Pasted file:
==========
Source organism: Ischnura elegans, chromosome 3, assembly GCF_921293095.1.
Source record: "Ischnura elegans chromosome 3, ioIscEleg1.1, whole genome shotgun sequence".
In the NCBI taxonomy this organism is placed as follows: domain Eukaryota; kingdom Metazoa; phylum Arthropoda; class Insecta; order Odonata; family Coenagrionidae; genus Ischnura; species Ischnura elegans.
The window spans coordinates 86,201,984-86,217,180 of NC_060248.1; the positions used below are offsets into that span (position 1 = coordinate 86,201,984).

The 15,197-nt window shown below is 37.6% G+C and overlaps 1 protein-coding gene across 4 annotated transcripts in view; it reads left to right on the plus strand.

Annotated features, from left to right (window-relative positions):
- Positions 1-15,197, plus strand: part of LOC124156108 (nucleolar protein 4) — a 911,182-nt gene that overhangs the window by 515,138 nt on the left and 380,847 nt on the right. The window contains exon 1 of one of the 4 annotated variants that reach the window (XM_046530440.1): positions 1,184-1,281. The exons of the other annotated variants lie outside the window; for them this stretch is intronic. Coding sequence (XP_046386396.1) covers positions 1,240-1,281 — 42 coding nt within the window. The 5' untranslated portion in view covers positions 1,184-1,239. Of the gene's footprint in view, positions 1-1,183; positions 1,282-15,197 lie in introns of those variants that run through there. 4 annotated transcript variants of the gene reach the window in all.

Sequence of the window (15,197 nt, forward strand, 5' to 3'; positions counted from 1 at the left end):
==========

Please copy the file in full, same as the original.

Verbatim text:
Source organism: Ischnura elegans, chromosome 3, assembly GCF_921293095.1.
Source record: "Ischnura elegans chromosome 3, ioIscEleg1.1, whole genome shotgun sequence".
In the NCBI taxonomy this organism is placed as follows: domain Eukaryota; kingdom Metazoa; phylum Arthropoda; class Insecta; order Odonata; family Coenagrionidae; genus Ischnura; species Ischnura elegans.
The window spans coordinates 86,201,984-86,217,180 of NC_060248.1; the positions used below are offsets into that span (position 1 = coordinate 86,201,984).

The 15,197-nt window shown below is 37.6% G+C and overlaps 1 protein-coding gene across 4 annotated transcripts in view; it reads left to right on the plus strand.

Annotated features, from left to right (window-relative positions):
- Positions 1-15,197, plus strand: part of LOC124156108 (nucleolar protein 4) — a 911,182-nt gene that overhangs the window by 515,138 nt on the left and 380,847 nt on the right. The window contains exon 1 of one of the 4 annotated variants that reach the window (XM_046530440.1): positions 1,184-1,281. The exons of the other annotated variants lie outside the window; for them this stretch is intronic. Coding sequence (XP_046386396.1) covers positions 1,240-1,281 — 42 coding nt within the window. The 5' untranslated portion in view covers positions 1,184-1,239. Of the gene's footprint in view, positions 1-1,183; positions 1,282-15,197 lie in introns of those variants that run through there. 4 annotated transcript variants of the gene reach the window in all.

Sequence of the window (15,197 nt, forward strand, 5' to 3'; positions counted from 1 at the left end):